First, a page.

Almost 10 years ago we began to see the founding of creative spaces made up of members who had a common interest in tinkering, creating, and sharing their ideas under one roof. Some of these were known as hacker spaces, others took up titles like Maker Space or Innovation hub. These places generated a modest amount of attention, primarily from the tech community, occasionally from the business community, and often- they were ignored or demonized by national governments. Over the years, more and more spaces emerged, under different names, in different corners of the planet, often thanks to inspiration from another such hub. Occasionally a high profile story from some hub somewhere in the world would get some well deserved attention and of course there would sometimes be an inspiring keynote speech from a hub-trepeneur at a conference. One such conference, now in its tenth year, is Berlin’s very own Re:publica conference, which covers the internet, politics, the media, and society. It was here that a global movement would discover itself, helping transform the lives of its participants as well as people back home, wherever home may be.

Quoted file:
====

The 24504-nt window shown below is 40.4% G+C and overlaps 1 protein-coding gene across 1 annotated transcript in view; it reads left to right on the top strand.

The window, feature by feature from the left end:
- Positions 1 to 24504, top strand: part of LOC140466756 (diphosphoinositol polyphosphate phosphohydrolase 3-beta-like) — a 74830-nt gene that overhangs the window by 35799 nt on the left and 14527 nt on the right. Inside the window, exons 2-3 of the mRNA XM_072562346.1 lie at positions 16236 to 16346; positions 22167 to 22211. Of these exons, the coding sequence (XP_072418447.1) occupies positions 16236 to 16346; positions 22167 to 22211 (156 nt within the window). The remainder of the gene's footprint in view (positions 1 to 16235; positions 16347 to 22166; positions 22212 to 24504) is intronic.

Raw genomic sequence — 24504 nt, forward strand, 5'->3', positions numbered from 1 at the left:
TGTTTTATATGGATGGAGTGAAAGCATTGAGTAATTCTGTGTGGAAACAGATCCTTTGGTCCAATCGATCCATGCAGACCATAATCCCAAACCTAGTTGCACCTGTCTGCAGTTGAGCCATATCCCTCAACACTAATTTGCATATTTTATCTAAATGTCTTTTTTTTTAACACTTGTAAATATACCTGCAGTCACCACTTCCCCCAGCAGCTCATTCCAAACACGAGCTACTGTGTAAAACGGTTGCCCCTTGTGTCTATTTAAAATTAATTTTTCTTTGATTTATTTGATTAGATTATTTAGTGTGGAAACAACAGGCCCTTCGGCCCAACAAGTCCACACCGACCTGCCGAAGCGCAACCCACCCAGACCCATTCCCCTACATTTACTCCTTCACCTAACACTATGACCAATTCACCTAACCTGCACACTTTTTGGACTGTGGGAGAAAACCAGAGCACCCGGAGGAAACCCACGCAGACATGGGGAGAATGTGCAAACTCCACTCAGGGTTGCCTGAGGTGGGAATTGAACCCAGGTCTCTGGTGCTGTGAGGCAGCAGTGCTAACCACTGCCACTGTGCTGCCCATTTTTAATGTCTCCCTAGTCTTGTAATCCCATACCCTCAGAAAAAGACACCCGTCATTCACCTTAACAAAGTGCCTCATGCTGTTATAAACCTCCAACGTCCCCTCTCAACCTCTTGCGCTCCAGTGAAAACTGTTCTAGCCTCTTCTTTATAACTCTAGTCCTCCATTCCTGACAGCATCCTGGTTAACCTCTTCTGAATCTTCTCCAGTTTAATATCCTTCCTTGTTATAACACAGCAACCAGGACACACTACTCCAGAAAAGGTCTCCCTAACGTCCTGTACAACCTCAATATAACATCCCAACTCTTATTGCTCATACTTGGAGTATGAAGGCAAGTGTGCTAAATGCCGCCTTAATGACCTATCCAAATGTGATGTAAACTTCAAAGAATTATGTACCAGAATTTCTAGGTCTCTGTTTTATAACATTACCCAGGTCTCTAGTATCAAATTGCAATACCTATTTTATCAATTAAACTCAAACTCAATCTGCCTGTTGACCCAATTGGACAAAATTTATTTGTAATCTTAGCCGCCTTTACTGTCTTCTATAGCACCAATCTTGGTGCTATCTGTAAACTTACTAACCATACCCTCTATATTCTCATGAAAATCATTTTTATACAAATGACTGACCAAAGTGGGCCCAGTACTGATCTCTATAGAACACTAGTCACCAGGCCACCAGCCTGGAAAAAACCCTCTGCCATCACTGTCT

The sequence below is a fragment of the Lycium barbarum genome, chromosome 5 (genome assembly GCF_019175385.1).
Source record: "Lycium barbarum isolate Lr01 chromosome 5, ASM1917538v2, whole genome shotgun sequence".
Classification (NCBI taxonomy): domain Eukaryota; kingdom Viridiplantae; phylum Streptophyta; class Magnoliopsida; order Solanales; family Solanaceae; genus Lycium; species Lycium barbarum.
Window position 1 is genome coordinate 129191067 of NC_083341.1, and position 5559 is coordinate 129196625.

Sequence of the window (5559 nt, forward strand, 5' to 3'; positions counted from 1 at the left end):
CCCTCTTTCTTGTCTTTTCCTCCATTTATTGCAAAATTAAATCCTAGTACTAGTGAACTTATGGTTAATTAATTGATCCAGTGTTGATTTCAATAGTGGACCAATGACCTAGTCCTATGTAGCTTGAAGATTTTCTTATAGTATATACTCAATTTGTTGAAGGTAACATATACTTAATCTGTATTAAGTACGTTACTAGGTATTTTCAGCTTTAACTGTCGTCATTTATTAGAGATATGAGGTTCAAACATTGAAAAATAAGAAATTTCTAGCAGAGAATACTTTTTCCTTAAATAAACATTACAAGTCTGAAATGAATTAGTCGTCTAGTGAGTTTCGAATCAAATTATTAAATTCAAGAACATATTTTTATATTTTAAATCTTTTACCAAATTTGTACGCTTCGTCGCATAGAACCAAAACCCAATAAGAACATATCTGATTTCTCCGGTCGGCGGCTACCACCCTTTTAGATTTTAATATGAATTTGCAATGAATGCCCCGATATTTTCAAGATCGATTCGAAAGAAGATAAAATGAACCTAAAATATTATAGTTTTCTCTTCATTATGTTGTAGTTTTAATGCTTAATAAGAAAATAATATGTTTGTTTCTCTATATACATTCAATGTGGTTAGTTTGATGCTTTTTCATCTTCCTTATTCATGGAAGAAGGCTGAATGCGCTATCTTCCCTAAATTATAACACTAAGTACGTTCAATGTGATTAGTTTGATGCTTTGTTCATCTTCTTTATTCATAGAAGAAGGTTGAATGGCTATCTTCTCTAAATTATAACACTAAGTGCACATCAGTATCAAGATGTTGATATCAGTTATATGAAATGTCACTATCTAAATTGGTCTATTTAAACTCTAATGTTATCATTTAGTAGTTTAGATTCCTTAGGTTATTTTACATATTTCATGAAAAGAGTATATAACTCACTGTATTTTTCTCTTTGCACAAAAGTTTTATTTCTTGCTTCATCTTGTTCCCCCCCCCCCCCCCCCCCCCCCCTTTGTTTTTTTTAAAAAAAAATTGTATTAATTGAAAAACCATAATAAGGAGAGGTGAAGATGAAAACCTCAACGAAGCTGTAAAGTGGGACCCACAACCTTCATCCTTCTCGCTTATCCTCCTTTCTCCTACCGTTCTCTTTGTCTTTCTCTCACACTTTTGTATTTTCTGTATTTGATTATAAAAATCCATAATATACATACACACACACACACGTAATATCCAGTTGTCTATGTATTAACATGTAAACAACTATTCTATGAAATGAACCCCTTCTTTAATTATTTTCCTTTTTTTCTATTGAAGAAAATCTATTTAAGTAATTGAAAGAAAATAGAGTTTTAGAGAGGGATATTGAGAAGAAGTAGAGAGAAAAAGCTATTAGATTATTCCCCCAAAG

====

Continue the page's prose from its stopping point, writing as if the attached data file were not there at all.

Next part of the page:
Every 4 years, a massive collection of curious and creative minds from all over the world make their way to a green space outside of Berlin where they build a temporary physical community made up of what for most of the year, is only a virtual one. It is here at hacker camp, over the course of a week, they share their work, inspire one another, learn something new, relax, play, swim or simply drink tea with friends.
The event: the Chaos Communication Camp 2015 an open-air even where the ideas go far beyond the tents and blinking lights, to a larger world where questions of privacy, information, rights, and more, are so often being decided for us behind closed doors. Today we explore this event and what it is about and what impact it has on… well.. everything.
At the height of the hacker space movement in 2008, technology enthusiasts around the world were busy creating spaces for co-working, experimenting, and learning.. among other things. Many of the design layouts and organizing methods they were using came from the established hacker spaces in places like Berlin, Hamburg and San Francisco. In those days, not unlike today, there was a lot of talk about what cool machines and gadgets a space should have, not to mention strategies for attracting and keeping membership. Of course methods that work in Berlin may not necessarily work in Baghdad, which is an issue today’s guest has been tackling for the past few years. Beyond cultural differences, as an organizer and fascilitator of co-working and hacker spaces throughout the world, Bilal Ghalib believes there is a fundamental re-evaluation needed in the quest to make creative spaces for people, a new way of thinking that goes beyond having cool devices or making things and instead focuses more on community and the idea supporting one another.